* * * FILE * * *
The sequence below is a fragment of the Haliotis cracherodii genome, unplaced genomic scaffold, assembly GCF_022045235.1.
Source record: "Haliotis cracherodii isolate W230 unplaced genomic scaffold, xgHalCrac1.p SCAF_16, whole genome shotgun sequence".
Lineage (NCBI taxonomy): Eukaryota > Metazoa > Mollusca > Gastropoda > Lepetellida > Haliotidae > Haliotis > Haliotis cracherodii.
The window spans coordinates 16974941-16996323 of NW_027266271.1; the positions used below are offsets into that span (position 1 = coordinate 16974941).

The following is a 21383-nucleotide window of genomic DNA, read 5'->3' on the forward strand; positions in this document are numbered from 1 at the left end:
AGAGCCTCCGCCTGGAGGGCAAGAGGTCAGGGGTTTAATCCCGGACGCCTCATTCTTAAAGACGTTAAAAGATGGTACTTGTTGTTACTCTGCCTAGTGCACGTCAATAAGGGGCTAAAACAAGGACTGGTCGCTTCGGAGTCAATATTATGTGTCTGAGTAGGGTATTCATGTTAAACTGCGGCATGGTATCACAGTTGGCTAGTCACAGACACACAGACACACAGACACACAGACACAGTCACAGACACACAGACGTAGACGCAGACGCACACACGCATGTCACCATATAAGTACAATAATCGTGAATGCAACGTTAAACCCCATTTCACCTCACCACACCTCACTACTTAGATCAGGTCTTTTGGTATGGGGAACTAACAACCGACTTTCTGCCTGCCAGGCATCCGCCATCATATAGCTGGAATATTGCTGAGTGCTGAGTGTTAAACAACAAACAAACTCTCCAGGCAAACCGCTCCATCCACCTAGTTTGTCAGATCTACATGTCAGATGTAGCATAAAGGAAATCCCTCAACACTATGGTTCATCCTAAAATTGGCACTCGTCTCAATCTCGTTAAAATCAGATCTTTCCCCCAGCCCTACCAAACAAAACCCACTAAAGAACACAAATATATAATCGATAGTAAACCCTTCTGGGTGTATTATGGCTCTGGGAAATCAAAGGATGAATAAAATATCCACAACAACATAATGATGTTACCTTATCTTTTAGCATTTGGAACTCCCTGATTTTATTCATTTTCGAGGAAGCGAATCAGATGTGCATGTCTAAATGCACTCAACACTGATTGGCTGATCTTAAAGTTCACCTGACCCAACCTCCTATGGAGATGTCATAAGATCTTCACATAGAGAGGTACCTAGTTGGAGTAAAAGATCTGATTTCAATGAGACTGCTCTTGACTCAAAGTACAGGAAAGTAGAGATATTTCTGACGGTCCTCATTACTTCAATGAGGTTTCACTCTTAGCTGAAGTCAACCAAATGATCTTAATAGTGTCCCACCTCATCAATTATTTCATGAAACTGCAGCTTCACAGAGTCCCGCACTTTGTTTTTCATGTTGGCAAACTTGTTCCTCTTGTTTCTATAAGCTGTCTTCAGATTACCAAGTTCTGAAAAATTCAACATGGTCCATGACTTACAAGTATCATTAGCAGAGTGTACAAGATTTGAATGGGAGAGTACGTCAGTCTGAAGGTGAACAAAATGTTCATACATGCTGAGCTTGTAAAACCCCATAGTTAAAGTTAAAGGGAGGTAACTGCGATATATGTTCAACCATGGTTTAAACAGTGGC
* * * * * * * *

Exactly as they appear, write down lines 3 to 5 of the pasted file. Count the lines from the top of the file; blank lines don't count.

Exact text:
Lineage (NCBI taxonomy): Eukaryota > Metazoa > Mollusca > Gastropoda > Lepetellida > Haliotidae > Haliotis > Haliotis cracherodii.
The window spans coordinates 16974941-16996323 of NW_027266271.1; the positions used below are offsets into that span (position 1 = coordinate 16974941).

The following is a 21383-nucleotide window of genomic DNA, read 5'->3' on the forward strand; positions in this document are numbered from 1 at the left end: